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Treatment

The treatment of choice for DID is long-term, one-to-one, relationally based psychotherapy. In most cases, therapy will be at minimum once weekly, but this would be dependent on a number of factors such as the client’s level of functioning, resources, support and motivation. Longer sessions (of 75 to 90 minutes, or in some cases longer) are often required, and therapy may extend typically for five or more years. An eclectic use of techniques such as dialectical behavior therapy (DBT):  create a context of validating rather than blaming the patient  within that context, block or extinguish bad behaviors  teach more effective behaviors  figure out a way to make the effective behaviors so reinforcing that the patient continues the good ones and stops the bad ones. eye movement desensitization and reprocessing (EMDR), -> 8 phase therapy to help with trauma, During the processing phases of EMDR, the client focuses on disturbing memory in multiple brief sets of about 15–30 seconds. Simultaneously, the client focuses on the dual attention stimulus (e.g., therapist-directed lateral eye movement, alternate hand-tapping, or bilateral auditory tones). The consensus of experts is that phase-oriented treatment is most effective. The three stages most commonly used are:  Establishing safety, stabilization and symptom reduction  Working through and integrating traumatic memories  Integration and rehabilitation  In reality, there is unlikely to be a linear progression through these three stages: more commonly the work will spiral through each phase, with a frequent need to return to stabilization work during the middle and later stages. As well as addressing dissociative symptoms, and working through and integrating the underlying trauma, a third area of treatment is that of ‘attachment’, with the vast majority of DID clients presenting with disorganized attachment patterns. The use of medication, except for the treatment of acute, specific concurrent Axis I disorders, is not recommended. Maintenance and effective use of prescriptions given the multiple personality states is difficult to attain. If medication is prescribed, it should be carefully monitored.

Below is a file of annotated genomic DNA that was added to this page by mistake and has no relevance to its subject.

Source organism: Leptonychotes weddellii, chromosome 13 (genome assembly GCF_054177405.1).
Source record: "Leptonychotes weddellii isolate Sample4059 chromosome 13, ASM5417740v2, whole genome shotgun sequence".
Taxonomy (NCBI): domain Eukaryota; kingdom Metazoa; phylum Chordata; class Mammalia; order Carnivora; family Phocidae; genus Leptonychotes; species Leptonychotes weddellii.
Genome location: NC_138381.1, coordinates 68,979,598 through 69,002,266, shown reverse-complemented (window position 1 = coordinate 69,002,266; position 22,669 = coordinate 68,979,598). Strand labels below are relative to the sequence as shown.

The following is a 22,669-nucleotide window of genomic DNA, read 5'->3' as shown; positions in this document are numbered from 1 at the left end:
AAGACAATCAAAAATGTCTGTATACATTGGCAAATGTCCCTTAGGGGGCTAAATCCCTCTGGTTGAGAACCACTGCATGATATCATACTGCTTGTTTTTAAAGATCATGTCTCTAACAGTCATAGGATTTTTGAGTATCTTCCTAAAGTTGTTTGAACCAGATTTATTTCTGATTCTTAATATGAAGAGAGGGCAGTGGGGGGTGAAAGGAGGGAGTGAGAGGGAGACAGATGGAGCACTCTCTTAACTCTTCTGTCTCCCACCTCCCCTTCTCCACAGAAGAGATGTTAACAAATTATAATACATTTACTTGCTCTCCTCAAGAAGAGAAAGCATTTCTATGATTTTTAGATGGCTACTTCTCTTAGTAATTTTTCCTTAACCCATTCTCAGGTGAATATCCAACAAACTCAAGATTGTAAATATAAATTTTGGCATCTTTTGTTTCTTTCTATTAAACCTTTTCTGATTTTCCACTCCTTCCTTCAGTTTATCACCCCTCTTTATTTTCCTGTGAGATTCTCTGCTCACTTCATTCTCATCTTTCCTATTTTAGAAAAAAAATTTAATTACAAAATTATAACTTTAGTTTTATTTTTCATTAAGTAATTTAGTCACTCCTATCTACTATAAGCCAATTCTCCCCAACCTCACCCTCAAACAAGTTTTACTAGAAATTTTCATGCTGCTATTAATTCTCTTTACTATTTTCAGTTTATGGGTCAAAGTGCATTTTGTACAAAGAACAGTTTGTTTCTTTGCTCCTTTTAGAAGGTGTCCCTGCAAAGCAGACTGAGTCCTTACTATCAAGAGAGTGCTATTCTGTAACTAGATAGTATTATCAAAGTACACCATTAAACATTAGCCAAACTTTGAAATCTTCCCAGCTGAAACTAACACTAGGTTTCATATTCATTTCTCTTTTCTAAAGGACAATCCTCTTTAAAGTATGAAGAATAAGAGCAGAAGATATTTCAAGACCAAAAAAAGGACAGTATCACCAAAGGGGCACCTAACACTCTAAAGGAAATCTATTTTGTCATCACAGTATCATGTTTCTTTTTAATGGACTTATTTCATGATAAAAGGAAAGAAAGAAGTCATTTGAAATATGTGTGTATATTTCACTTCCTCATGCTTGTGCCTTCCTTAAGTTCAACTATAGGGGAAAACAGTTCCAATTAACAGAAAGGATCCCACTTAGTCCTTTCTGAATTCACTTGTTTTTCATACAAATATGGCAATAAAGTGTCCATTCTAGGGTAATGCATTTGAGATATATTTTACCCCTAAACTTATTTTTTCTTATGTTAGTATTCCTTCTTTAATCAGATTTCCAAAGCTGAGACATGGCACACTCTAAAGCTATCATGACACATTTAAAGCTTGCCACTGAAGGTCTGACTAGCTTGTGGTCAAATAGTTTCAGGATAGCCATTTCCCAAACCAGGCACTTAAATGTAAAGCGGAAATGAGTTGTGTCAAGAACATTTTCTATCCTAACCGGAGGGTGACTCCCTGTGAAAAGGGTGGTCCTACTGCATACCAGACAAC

Causes
In the majority of cases, DID is caused by extreme and prolonged trauma in childhood, such as childhood physical and/or sexual abuse. Some psychiatrists feel that other extreme and prolonged trauma such as being subject to combat, natural disasters, or severe emotional abuse can cause this condition. The theory is that in order to deal with such extreme and prolonged trauma, a child will create alternative personalities to compartmentalize and thus deal with the ongoing trauma. According to experts in the field, the original personality of a person with DID is often unaware of the other distinct, alternative personalities.

Control of the individual is switched to an alternative personality by triggers that are often related in some way, at least in the patient's mind, to the underlying trauma that caused the disorder. When control switches back to the original personality, some patients do not recall any of the time when they were under the control of one of the alternative personalities, while others do remember. DID is basically the inability to integrate together the individual's memory function, his consciousness, and his identity

Symptoms
• • • At least two or more distinct personalities existing within one person, with each personality being dominant (in control) at different times The person cannot remember personal information, which is beyond typical forgetfulness The person’s behavior is determined by the personality that is dominant at any given time